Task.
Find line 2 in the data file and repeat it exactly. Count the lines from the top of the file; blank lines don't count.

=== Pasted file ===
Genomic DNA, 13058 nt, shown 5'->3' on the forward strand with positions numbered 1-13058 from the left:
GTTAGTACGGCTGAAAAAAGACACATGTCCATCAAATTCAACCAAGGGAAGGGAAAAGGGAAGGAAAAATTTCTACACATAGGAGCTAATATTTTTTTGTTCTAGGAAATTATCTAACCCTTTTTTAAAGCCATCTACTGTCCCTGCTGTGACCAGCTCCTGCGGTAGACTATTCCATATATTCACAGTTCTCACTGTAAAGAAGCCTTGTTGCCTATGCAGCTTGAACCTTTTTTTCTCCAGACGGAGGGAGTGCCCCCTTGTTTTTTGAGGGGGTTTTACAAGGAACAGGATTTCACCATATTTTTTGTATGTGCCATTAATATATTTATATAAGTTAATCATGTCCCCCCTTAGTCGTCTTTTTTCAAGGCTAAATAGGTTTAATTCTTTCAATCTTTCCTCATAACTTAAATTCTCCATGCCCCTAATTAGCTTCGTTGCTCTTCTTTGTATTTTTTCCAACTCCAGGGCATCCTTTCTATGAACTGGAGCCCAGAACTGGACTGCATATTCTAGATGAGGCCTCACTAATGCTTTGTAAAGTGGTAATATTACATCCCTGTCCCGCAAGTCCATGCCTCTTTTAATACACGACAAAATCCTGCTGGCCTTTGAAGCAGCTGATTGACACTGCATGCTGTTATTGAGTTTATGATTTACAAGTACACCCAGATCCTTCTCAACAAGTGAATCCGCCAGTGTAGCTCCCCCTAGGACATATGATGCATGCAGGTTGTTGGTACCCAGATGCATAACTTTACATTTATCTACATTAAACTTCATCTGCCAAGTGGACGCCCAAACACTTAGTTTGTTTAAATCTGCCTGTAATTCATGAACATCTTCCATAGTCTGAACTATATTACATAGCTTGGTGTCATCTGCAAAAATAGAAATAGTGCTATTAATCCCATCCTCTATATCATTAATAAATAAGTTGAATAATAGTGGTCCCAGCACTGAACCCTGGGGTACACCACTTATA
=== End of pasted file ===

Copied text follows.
GTTAGTACGGCTGAAAAAAGACACATGTCCATCAAATTCAACCAAGGGAAGGGAAAAGGGAAGGAAAAATTTCTACACATAGGAGCTAATATTTTTTTGTTCTAGGAAATTATCTAACCCTTTTTTAAAGCCATCTACTGTCCCTGCTGTGACCAGCTCCTGCGGTAGACTATTCCATATATTCACAGTTCTCACTGTAAAGAAGCCTTGTTGCCTATGCAGCTTGAACCTTTTTTTCTCCAGACGGAGGGAGTGCCCCCTTGTTTTTTGAGGGGGTTTTACAAGGAACAGGATTTCACCATATTTTTTGTATGTGCCATTAATATATTTATATAAGTTAATCATGTCCCCCCTTAGTCGTCTTTTTTCAAGGCTAAATAGGTTTAATTCTTTCAATCTTTCCTCATAACTTAAATTCTCCATGCCCCTAATTAGCTTCGTTGCTCTTCTTTGTATTTTTTCCAACTCCAGGGCATCCTTTCTATGAACTGGAGCCCAGAACTGGACTGCATATTCTAGATGAGGCCTCACTAATGCTTTGTAAAGTGGTAATATTACATCCCTGTCCCGCAAGTCCATGCCTCTTTTAATACACGACAAAATCCTGCTGGCCTTTGAAGCAGCTGATTGACACTGCATGCTGTTATTGAGTTTATGATTTACAAGTACACCCAGATCCTTCTCAACAAGTGAATCCGCCAGTGTAGCTCCCCCTAGGACATATGATGCATGCAGGTTGTTGGTACCCAGATGCATAACTTTACATTTATCTACATTAAACTTCATCTGCCAAGTGGACGCCCAAACACTTAGTTTGTTTAAATCTGCCTGTAATTCATGAACATCTTCCATAGTCTGAACTATATTACATAGCTTGGTGTCATCTGCAAAAATAGAAATAGTGCTATTAATCCCATCCTCTATATCATTAATAAATAAGTTGAATAATAGTGGTCCCAGCACTGAACCCTGGGGTACACCACTTATA